The major thrust of the research component of my academic practice is the clinically relevant study of molecular mechanisms of alcohol and anesthetic action. While an anesthesia resident at Stanford, I applied the methods of theoretical chemistry to the study of anesthetic mechanisms. This resulted in an initial abstract for a “Computers in Anesthesia” conference in 1992, which remains among the first publications describing the application of computational chemistry to the study of anesthetic mechanisms. This also opened the door for pursuing this line of research further as an ICU fellow. Since then, I have been able to set up my own hardware and software resources for our molecular modeling lab at the Palo Alto VA Hospital, and have developed a very productive collaboration with Dr. Jim Trudell, Professor of Chemistry in Anesthesia in the Stanford University Department of Anesthesia.
Dr. Trudell and I count ourselves fortunate to be among the handful of individuals in the world who are actively and successfully applying the very specialized and cutting-edge techniques of structural biology, protein bioinformatics, molecular modeling, and computational chemistry to the study of anesthetic and alcohol mechanisms. The NIH, the Department of Veterans Affairs and Stanford University have sponsored us.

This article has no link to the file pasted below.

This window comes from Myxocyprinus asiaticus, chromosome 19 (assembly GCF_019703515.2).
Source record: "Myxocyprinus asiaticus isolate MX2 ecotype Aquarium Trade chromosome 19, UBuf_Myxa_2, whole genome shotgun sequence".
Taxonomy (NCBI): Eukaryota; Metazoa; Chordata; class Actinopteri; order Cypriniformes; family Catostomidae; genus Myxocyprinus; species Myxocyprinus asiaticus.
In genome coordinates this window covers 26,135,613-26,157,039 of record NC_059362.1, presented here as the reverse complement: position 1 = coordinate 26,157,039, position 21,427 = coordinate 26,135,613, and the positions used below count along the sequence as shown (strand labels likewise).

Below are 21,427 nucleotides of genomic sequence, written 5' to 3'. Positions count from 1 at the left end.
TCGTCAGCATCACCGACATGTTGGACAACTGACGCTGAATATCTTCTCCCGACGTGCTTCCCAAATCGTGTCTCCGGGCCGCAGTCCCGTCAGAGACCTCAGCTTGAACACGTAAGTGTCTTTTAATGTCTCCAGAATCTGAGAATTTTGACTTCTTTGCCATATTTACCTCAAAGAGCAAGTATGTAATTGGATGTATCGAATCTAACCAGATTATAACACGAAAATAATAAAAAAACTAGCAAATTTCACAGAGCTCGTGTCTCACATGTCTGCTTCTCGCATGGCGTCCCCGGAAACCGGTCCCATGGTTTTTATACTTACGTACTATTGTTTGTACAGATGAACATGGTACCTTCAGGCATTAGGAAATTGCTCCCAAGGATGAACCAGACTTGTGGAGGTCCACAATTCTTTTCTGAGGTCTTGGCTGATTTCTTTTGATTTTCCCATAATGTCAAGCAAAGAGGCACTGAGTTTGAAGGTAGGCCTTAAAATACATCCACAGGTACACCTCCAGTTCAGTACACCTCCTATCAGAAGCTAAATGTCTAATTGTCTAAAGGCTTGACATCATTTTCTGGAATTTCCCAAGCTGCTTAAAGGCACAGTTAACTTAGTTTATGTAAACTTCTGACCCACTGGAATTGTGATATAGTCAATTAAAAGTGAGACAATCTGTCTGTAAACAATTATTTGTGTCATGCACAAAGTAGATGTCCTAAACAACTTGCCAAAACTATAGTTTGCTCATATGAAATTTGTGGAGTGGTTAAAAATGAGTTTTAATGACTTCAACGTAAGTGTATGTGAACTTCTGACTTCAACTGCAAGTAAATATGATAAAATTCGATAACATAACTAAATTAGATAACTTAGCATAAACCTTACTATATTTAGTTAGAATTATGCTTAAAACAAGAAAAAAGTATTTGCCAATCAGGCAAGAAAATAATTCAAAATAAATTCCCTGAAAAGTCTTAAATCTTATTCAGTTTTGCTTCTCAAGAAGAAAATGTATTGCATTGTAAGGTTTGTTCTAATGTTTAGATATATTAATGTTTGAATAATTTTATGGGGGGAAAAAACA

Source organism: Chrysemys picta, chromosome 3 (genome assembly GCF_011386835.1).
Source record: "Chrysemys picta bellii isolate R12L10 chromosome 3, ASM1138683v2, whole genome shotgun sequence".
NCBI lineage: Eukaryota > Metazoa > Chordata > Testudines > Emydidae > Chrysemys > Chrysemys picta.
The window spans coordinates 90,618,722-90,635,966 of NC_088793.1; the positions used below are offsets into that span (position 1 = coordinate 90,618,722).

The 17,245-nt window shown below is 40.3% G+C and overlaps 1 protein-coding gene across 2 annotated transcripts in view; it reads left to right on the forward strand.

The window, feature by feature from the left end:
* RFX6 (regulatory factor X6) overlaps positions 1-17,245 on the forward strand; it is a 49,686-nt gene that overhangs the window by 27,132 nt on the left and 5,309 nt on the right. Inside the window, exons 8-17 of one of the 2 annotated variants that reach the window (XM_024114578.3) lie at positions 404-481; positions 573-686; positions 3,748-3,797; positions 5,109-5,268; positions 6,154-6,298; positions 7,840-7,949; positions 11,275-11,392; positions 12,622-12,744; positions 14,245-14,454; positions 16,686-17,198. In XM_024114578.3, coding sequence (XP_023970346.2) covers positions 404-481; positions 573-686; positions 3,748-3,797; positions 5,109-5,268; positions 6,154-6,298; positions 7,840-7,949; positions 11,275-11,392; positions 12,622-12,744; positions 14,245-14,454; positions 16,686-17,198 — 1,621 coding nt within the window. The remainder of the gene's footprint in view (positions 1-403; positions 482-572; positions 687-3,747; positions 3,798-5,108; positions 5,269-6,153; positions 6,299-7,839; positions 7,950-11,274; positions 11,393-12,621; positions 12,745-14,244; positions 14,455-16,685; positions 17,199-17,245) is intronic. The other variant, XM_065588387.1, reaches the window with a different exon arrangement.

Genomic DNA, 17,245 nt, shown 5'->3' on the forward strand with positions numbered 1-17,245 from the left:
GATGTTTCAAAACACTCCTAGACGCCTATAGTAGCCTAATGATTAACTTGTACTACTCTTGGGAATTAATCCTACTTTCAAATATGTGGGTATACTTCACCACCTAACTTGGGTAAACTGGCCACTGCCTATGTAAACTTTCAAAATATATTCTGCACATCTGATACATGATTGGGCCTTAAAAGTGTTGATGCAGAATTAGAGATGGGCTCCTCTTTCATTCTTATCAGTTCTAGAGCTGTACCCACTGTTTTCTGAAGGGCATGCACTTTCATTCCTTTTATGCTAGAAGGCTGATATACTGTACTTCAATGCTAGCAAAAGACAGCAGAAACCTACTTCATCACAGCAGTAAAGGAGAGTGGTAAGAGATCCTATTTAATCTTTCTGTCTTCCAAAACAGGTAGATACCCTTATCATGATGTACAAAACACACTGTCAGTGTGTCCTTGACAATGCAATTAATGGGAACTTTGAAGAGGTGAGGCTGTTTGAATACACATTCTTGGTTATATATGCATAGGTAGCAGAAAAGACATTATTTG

Our most recent works have led to a detailed quantum mechanical description of anesthetic-protein interactions, as well as a better understanding of large-scale ion channel gating motions through the use of normal mode and molecular dynamics analyses. We now have a model of an anesthetic binding site within the gamma amino butyric acid (GABA) receptor from which we have successfully made predictions of anesthetic activity in compounds not formerly known to be anesthetics, resulting in formal patent filings. While we conducted preliminary tests in vivo, we now wish to proceed to lead compound refinement, detailed mechanistic studies of these compounds within brain slice preparation, and in vitro patch clamp ion channel testing, as well as expand animal testing into mammals. We hope to not only better define the workings of these ion channels that are linked to anesthetic states, but also to design a safer anesthetic for the most vulnerable of our patients. Ultimately, our work should lend itself to a greater understanding of human consciousness and provide an updated perspective of the human condition.